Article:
Prediction #3: A holistic enterprise-wide data protection approach will emerge

Given the scale of enterprises and big data environments, high-risk, rip-and-replace solutions and multiple single-node silos of storage are not feasible solutions for data protection. Companies will adopt new data protection solutions that coexist and integrate seamlessly into existing environments without disruption or added complexity. They will enable companies to consolidate all of their backup requirements for the entire enterprise into a system that can be managed through a simple view that consolidates management and reporting for the entire infrastructure -- including both existing and new technology.

Over time, they will migrate data to a few massively scalable, highly automated systems to handle all backup, deduplication, replication, and restoration in a highly efficient, tiered infrastructure.


Although enterprises have become accustomed to rapid backup data growth, few are prepared for the avalanche of data that is going to result from cloud and big data analytics in the coming year and beyond. This data growth will challenge the capabilities of even the most robust backup environments. Short-term solutions, solutions with limited scalability, and solutions that add complexity to the data center will no longer be viable options.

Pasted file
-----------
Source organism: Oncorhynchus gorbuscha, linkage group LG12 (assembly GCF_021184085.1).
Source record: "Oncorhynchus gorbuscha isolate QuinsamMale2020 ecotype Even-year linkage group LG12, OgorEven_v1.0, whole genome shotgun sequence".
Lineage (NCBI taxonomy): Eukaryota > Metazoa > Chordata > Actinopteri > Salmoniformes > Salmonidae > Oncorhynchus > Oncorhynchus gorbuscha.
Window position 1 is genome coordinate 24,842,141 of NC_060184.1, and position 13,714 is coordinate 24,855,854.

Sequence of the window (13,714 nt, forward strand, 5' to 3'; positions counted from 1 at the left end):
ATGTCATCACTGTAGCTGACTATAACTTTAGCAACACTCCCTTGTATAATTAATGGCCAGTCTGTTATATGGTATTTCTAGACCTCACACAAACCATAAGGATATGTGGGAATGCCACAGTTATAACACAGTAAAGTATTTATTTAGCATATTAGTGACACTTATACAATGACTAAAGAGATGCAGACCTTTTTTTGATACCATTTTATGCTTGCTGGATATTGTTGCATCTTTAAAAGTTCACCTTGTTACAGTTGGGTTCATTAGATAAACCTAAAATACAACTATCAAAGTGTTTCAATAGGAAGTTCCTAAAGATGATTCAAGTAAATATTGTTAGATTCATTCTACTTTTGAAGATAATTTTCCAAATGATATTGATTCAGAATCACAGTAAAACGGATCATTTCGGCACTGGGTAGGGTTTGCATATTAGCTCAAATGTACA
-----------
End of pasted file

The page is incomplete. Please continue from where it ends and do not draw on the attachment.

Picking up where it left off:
Jeff Tofano, the chief technology officer at Sepaton, Inc., has more than thirty years of experience in the data protection, storage, and high-availability industries. As CTO, he leads Sepaton's technical direction and drives product and architectural decisions to take full advantage of Sepaton's singular ability to address the data protection needs of large enterprises. His experience includes serving as CTO of Quantum and holding senior architect roles with Oracle Corporation, Tandem Computers, and Stratus Technologies. Jeff earned a BA in computer science and mathematics from Colgate University. You can contact the author at